However, schools who currently recite the prayer each morning will be allowed to continue to do so. School board members unanimously passed that motion Tuesday, along with a motion to develop a policy on future usage of the prayer inside Horizon schools.
Prior to making those decisions, trustees heard from those with opposing viewpoints on the subject in presentations to the board, as Colleen Pack, representing the group trying to bring the prayer back to Dr. Hamman, said there is a spirit of tolerance and co-operation at Dr. Hamman.
“We’re hoping you can continue that and develop a policy to make the Lord’s Prayer an option,” she said, and added the hope is ultimately the prayer can be reinstated without infringing on anyone’s rights.
Jenny Daisley, who also spoke in favour of bringing back the prayer, said it all comes down to three main points for the group. She added the prayer brings a spirit of peace to the school, that a solution should be found to satisfy all involved and a school without the Lord’s Prayer would not be representative of the community as a whole, as she pointed out a petition with about 900 signatures had been collected in support of the prayer.
Melanie Bell, who spoke against the use of the prayer at the school, said despite the petition, the issue should not come down to a matter of public opinion.
“The question of whether the Lord’s Prayer should be in the school should be not a democracy,” she told the board. “The majority should not be given a platform to deny the rights of others.”
She added the act of segregating children during the Lord’s Prayer, if that was the ultimate decision, would serve to stigmatize those students, and she offered up another solution.
“I would like to invite my Christian friends to form a Christian prayer group and have their children pray at first break, at lunch time or second break in a room provided by the school,” said Bell. “This solution allows the Christians to fully exercise their right to freedom of religion, yet allows the non-Christians to maintain their right to freedom from religion. At the same time it removes the burden from the board and the school by moving the time of worship from class-time to ‘personal time.’”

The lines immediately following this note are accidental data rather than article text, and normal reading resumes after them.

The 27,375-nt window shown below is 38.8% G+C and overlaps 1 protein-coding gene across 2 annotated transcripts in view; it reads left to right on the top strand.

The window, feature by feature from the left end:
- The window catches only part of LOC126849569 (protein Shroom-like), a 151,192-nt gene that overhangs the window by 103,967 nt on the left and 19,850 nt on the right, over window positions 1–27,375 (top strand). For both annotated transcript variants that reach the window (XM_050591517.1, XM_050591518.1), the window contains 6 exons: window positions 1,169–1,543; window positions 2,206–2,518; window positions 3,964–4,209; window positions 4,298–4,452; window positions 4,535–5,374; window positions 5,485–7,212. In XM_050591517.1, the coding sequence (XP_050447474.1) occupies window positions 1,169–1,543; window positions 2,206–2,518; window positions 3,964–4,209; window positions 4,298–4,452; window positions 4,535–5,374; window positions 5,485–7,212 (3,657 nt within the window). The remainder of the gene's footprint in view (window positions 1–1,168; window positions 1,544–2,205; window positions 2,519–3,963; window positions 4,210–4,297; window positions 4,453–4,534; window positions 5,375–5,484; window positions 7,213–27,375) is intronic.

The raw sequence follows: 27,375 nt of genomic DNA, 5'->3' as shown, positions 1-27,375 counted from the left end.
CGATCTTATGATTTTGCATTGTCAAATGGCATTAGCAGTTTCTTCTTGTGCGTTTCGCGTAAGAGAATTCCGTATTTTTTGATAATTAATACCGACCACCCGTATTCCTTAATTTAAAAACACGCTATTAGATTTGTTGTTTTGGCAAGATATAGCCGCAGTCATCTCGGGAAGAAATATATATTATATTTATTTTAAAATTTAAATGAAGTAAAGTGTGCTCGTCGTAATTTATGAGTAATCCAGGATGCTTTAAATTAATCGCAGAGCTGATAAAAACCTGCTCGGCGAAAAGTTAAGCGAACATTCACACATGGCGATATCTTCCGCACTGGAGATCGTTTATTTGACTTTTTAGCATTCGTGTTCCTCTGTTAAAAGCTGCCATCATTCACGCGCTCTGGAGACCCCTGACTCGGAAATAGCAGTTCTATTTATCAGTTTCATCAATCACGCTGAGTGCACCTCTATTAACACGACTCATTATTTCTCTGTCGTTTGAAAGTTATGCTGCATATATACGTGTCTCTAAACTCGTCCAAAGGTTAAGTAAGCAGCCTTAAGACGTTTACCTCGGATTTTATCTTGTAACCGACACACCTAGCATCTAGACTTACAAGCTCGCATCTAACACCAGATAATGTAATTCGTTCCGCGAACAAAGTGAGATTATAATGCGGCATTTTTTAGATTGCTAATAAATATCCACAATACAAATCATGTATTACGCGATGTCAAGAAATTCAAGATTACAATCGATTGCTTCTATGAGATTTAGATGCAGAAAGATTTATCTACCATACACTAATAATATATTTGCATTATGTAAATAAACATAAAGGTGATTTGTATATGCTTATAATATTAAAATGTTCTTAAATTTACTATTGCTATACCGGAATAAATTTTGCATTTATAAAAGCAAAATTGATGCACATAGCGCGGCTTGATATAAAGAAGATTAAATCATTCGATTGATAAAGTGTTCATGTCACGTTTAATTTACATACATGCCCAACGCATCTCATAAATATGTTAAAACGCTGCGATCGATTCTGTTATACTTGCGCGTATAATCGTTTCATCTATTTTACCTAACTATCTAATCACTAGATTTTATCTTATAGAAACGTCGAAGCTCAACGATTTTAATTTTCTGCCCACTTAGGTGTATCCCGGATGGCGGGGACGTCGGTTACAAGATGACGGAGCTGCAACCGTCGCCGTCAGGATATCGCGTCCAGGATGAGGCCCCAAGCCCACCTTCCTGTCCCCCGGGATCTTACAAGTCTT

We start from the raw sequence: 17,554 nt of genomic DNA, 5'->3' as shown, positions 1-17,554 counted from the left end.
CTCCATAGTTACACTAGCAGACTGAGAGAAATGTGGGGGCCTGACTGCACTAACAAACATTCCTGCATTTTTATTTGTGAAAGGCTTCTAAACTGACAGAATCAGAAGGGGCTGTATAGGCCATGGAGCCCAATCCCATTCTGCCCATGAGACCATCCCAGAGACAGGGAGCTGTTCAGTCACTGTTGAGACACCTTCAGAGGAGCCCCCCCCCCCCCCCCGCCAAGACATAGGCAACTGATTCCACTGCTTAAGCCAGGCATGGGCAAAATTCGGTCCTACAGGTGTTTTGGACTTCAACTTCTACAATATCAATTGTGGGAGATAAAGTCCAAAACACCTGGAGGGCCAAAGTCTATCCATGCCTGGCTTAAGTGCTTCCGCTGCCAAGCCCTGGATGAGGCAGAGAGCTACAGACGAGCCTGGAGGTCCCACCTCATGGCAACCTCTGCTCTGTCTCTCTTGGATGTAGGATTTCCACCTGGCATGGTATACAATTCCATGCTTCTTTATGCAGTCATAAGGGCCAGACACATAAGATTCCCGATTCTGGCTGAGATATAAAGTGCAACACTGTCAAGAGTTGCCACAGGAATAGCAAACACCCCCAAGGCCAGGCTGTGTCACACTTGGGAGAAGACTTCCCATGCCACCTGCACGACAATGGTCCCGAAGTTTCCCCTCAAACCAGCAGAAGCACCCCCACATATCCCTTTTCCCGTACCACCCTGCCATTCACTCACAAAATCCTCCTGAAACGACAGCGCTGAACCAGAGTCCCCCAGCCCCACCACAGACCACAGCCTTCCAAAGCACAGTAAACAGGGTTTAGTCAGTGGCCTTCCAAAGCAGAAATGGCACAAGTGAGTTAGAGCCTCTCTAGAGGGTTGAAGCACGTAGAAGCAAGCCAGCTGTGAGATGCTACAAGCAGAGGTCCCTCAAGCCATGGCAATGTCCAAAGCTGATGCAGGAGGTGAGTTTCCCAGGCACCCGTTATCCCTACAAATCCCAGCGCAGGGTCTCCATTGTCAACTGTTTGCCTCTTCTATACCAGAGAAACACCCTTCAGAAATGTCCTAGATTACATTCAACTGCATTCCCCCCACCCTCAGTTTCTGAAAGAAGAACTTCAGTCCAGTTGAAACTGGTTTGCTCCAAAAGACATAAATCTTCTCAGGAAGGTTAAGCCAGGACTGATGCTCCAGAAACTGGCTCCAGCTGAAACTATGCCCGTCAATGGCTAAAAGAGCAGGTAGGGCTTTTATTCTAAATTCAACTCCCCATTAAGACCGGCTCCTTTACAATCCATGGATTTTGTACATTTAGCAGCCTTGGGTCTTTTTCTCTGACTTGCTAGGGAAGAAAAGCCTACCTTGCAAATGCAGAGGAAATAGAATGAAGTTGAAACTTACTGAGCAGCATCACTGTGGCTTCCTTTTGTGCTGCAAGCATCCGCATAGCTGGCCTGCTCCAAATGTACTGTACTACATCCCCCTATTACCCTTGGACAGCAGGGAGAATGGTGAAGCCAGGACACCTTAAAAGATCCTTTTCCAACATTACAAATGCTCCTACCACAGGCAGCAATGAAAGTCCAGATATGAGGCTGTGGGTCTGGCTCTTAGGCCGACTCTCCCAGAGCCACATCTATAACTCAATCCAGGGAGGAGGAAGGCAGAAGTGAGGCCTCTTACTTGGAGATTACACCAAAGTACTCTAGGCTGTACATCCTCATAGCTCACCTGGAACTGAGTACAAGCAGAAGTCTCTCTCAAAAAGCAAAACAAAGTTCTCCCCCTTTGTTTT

At this point, however, the school division admitted a lot of work will need to be done to develop a policy.
“These are complex issues, and obviously it’s an issue everyone has a strong opinion on,” said Horizon Supt. Wilco Tymensen.
He added the issue does not come down to democracy, as the school board has the right to develop the guidelines it wishes to put in place.
Tymensen added a number of Horizon schools recite the prayer each morning, including all 18 of its Hutterite schools, along with Chamberlain School, Vauxhall Elementary School, Hays School, Enchant School, Lomond School, Central School’s Mennonite program, the Horizon Mennonite Alternative School and the Taber Mennonite School.
Under the rule of law, however, those schools were not compliant in their recital of the prayer each morning, without a motion from the board, which did come yesterday.
Trustee Jennifer Crowson made the motion, since she added no one in those schools has come forward against it.
Trustee Bruce Francis, who made the motion in favour of the development of a division-wide policy, said the process should involve stakeholder input every step of the way, which would be open for public feedback.
Tymensen said it likely be a lengthy process, and added in many parts of southern Alberta, the Lord’s Prayer is common, as the majority of Palliser Regional Schools recite the prayer, for example.
“It’s fairly prevalent from what I understand. It’s slowly come back over time at the request of parents and really we’ve hardly thought about it much until now.”
Horizon board chairman said there is now timeline in place in terms of the policy’s development, or no direction at this time in terms of what the policy could look like.
“There are so many things we need to take into consideration. We have to try and do what’s best for the students.”
And while school board officials remarked repeatedly about how complicated the issue was, Bell, in her presentation to the board, said that actually is not the case.
“This issue can appear complex because of the multiple opinions, sensibilities and subject matter. But it is not. To force or coerce anybody to worship is clearly wrong. For those that cannot arrive at this most basic conclusion alone, the Canadian Charter of Rights and Freedoms, The Alberta Human Rights Act and the Alberta Education Act all demand that those that wish to be exempt may be so.”